Walt Whitman

(31 May 1819 - 26 March 1892 / New York / United States)

When I Heard The Learned Astronomer - Poem by Walt Whitman

When I heard the learn'd astronomer,
When the proofs, the figures, were ranged in columns before me,
When I was shown the charts and diagrams, to add, divide,
and measure them,
When I sitting heard the astronomer where he lectured with
much applause in the lecture-room,
How soon unaccountable I became tired and sick,
Till rising and gliding out I wander'd off by myself,
In the mystical moist night-air, and from time to time,
Look'd up in perfect silence at the stars.

Form: Sonnet

Comments about When I Heard The Learned Astronomer by Walt Whitman

  • Rookie - 25 Points Ned Coates (3/25/2014 9:56:00 PM)

    A nearly perfect poem in the changing sounds (pitch, internal rhyme or its absence, rhythm, and more) from pleasant to irritating to fatigue and then positive resolution marry sound effects with emotion so effectively. And what a marvelous resolution! (Report) Reply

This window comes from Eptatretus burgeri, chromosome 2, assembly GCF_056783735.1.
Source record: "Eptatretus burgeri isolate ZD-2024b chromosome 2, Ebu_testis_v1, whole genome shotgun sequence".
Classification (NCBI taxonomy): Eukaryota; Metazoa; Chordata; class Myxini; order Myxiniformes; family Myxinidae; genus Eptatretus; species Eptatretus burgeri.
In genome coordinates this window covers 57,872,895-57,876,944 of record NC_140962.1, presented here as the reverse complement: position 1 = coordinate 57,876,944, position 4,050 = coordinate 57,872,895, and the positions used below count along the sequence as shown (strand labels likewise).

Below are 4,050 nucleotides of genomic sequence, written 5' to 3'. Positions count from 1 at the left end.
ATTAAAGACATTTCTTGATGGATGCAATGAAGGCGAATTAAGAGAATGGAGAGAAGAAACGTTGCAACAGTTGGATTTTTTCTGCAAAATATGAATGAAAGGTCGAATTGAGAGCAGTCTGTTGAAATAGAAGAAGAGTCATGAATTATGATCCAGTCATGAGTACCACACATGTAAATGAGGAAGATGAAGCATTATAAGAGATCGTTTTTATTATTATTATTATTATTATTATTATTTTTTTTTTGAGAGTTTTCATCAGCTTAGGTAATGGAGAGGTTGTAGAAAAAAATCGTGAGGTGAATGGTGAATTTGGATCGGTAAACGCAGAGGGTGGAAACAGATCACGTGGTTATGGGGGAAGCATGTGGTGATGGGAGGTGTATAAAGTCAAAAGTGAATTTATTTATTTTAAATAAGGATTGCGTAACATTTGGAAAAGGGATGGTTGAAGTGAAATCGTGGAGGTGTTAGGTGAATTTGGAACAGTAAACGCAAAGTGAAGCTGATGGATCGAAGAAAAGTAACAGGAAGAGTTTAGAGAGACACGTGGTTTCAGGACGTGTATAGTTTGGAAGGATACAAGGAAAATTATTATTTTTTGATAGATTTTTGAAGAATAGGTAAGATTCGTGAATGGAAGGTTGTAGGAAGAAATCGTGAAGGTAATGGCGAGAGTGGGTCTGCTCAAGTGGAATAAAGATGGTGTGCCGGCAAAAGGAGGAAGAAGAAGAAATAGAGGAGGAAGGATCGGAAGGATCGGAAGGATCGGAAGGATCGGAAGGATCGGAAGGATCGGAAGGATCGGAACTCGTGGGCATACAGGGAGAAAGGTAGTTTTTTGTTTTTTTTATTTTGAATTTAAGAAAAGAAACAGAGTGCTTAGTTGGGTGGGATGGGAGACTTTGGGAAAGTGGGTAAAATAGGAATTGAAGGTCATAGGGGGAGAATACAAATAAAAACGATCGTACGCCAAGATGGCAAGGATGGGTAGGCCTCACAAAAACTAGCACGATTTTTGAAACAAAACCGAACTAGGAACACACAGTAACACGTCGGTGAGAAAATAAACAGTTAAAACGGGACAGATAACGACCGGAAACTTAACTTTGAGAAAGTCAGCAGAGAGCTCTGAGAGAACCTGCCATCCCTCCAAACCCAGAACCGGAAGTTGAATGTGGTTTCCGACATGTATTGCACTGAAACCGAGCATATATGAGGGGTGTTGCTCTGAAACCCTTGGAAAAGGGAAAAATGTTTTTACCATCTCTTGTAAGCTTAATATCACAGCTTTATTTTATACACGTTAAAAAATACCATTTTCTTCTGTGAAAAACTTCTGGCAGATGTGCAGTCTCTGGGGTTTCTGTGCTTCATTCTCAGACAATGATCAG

2 person liked.
    1 person did not like.
  • Rookie Eric Fang (1/27/2014 10:33:00 PM)

    In the poem “When I Heard the learned the learn’d astronomer”, Walt Whitman explores the concept that you can understand nature better just by sitting and observing over a variety of math equations and diagrams. (Report) Reply

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Read poems about / on: sick, silence, time, night, rose, star

Poem Submitted: Monday, January 20, 2003

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